You can also influence the speed and accuracy of your simulation by way of your solver specifications. The level of accuracy that your real-time target machine delivers does not necessarily correlate to a specific step size across all networks in a single model. A real-time target machine can give accurate results for a simple network in your model but inaccurate results for a more complex network. Take advantage of the ability to specify different solver configurations for each network in your Simscape model. To help make your model real-time capable, configure your fixed-step global solver and each local solver individually.

For information on solver options and determining the solvers that help to make your Simscape model real-time capable, see Solvers for Real-Time Simulation.

### Simulating Parts of the System in Parallel

Another approach for increasing speed while maintaining accuracy is to configure your model to evaluate multiple physical networks in parallel. You can partition your model if the networks are not dependent upon one another. Work with and experiment with your model, the generated code, and the real-time target machine to use this approach.

### Initialization Cost

Initialization occurs at the beginning of simulation when simulation time,
*t*, is at the model Start Time. During the first call to
ModelOutputs, Simscape performs model initialization. The solver determines the simulation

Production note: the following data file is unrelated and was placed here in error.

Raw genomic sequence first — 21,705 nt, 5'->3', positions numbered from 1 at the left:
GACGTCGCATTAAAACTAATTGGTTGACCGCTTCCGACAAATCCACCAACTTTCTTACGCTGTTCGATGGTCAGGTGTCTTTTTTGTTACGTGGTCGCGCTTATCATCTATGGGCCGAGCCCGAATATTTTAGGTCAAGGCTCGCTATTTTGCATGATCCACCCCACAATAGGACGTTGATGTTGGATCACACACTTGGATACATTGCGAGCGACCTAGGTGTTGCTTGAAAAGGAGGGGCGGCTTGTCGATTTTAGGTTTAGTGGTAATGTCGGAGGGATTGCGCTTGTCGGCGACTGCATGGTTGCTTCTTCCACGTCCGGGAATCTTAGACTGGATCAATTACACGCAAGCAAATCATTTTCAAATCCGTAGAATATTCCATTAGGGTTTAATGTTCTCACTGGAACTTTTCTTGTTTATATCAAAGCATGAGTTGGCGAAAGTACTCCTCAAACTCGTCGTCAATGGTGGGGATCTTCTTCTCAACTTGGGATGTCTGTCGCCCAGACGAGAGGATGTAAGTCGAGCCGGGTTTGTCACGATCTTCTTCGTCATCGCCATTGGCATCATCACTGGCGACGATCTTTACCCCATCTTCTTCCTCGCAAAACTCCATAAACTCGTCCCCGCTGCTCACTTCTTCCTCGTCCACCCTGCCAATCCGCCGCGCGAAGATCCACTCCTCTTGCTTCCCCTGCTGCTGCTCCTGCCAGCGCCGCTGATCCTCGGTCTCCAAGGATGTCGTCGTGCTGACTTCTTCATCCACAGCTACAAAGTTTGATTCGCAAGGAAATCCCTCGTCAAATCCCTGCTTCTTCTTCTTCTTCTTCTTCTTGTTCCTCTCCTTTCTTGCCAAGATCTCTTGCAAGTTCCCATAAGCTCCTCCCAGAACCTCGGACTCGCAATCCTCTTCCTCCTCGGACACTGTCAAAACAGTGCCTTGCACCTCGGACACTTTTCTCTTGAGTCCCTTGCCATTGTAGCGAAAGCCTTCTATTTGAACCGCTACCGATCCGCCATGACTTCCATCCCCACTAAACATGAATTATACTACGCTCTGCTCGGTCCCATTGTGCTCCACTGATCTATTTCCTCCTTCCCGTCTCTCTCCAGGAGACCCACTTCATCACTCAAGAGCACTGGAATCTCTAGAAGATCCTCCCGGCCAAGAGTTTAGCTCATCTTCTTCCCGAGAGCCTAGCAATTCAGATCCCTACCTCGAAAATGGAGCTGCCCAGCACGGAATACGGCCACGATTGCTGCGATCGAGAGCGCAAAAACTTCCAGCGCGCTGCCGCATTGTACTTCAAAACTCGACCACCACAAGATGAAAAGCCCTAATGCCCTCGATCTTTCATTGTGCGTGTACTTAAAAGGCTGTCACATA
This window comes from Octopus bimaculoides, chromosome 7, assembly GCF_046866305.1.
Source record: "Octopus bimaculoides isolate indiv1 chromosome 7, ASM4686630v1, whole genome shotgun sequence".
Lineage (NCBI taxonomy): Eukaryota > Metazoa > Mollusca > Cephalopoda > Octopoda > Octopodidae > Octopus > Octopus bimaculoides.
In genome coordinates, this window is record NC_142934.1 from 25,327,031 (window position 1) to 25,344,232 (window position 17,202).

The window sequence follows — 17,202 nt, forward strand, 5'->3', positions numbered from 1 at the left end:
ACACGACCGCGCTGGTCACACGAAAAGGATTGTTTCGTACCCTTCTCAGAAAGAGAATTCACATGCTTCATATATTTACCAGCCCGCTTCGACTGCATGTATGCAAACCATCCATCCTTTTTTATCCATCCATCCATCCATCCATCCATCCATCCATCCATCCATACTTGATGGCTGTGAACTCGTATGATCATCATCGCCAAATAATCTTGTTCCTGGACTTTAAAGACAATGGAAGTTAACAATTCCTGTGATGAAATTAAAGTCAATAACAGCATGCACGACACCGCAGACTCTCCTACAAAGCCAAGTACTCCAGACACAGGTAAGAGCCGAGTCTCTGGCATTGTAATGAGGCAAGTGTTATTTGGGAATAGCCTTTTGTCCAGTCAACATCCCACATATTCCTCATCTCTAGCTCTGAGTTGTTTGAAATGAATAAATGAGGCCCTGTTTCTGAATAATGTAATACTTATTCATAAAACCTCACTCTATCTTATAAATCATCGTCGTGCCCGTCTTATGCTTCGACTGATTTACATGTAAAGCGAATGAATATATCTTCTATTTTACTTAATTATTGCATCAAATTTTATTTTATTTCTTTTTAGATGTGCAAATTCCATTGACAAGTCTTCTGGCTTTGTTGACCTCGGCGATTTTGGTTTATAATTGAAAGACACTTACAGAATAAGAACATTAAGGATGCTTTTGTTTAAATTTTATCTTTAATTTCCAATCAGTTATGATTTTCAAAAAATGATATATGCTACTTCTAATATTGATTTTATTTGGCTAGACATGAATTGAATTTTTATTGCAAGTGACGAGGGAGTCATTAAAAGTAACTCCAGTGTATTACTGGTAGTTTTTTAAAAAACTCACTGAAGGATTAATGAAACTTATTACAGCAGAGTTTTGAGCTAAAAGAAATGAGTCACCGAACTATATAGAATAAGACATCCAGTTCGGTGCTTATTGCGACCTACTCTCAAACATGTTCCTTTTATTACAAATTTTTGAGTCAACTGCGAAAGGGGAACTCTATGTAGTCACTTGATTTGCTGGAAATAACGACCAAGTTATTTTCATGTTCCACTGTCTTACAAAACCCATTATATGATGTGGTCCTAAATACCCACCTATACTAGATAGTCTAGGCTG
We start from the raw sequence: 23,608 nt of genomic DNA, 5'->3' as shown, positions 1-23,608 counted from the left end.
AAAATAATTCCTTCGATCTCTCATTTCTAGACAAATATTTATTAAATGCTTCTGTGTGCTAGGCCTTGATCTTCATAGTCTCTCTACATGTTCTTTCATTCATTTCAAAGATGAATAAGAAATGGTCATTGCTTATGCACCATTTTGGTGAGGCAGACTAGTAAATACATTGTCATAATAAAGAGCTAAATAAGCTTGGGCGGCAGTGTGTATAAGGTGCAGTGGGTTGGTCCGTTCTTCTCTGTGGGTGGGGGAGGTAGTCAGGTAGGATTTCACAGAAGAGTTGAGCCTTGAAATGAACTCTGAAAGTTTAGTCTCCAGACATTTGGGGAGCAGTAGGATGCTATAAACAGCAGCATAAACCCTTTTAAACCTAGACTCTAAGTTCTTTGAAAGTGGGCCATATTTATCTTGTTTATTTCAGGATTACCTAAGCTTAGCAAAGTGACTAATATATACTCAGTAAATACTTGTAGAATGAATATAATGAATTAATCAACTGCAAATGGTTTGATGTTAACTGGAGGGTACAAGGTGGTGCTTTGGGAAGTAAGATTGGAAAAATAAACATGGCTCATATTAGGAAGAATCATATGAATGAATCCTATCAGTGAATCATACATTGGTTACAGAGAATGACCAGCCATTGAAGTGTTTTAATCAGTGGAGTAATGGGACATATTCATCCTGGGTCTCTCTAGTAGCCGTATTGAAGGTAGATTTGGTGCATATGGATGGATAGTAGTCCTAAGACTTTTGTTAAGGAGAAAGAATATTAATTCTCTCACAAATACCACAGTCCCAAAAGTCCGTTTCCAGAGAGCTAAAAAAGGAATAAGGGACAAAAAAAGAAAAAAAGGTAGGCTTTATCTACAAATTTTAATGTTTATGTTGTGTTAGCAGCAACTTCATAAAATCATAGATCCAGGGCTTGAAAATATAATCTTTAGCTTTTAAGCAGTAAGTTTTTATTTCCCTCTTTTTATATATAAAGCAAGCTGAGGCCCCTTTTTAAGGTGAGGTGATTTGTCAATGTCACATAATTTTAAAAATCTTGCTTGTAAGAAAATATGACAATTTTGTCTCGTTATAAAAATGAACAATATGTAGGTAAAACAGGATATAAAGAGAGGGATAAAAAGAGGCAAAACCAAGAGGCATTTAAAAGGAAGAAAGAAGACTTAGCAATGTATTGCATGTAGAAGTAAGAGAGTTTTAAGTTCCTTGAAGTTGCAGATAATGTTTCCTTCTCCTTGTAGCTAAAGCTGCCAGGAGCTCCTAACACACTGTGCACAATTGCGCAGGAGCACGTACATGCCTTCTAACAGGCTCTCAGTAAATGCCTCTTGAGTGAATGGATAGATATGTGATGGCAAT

starting point by iteratively computing the initial values for all system variables.
Finding a solution that satisfies the model equations for a nonlinear system can
take more time than the time step allows. If the computation time exceeds the time
step, a central processing unit (CPU) overload occurs. Real-time processors
typically respond to CPU overloads by terminating model execution.

If your real-time application terminates when *t* is at the model
Start Time, disable the automatic shutdown response on your real-time hardware to
CPU overloads for that time period. To determine how to disable such processes,
check with your hardware vendor.

## Related Examples

- Determine Step Size
- Estimate Computation Costs
- Reduce Computation Costs
- Reduce Fast Dynamics
- Reduce Numerical Stiffness
- Reduce Zero Crossings
- Partition a Model